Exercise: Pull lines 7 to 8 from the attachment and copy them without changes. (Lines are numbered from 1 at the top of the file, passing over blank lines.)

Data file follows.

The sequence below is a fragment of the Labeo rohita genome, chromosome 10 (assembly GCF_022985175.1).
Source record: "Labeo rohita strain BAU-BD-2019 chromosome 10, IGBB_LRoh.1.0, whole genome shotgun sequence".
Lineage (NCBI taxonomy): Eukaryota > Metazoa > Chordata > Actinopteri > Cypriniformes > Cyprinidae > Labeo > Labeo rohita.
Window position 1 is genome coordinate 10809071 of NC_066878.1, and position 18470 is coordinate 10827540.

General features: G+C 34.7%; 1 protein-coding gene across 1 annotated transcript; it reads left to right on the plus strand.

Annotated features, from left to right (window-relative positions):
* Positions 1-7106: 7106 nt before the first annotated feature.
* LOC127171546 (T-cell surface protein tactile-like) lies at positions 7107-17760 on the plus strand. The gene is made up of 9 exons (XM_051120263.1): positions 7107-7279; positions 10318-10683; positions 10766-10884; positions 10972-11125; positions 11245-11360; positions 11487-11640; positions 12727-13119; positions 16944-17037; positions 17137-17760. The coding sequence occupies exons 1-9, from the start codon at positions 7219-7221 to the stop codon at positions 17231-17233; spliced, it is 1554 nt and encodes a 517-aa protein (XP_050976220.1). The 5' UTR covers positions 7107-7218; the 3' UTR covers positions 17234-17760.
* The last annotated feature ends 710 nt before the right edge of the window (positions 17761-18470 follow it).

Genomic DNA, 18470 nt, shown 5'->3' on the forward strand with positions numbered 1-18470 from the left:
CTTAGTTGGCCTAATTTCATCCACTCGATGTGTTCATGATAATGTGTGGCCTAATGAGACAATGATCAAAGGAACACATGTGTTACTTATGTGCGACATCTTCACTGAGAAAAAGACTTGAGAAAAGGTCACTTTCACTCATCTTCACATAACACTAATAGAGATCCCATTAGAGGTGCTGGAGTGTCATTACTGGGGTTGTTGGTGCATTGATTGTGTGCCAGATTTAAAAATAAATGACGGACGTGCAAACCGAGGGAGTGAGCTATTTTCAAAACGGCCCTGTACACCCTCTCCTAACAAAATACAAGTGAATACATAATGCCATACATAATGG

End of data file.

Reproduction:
* Positions 1-7106: 7106 nt before the first annotated feature.
* LOC127171546 (T-cell surface protein tactile-like) lies at positions 7107-17760 on the plus strand. The gene is made up of 9 exons (XM_051120263.1): positions 7107-7279; positions 10318-10683; positions 10766-10884; positions 10972-11125; positions 11245-11360; positions 11487-11640; positions 12727-13119; positions 16944-17037; positions 17137-17760. The coding sequence occupies exons 1-9, from the start codon at positions 7219-7221 to the stop codon at positions 17231-17233; spliced, it is 1554 nt and encodes a 517-aa protein (XP_050976220.1). The 5' UTR covers positions 7107-7218; the 3' UTR covers positions 17234-17760.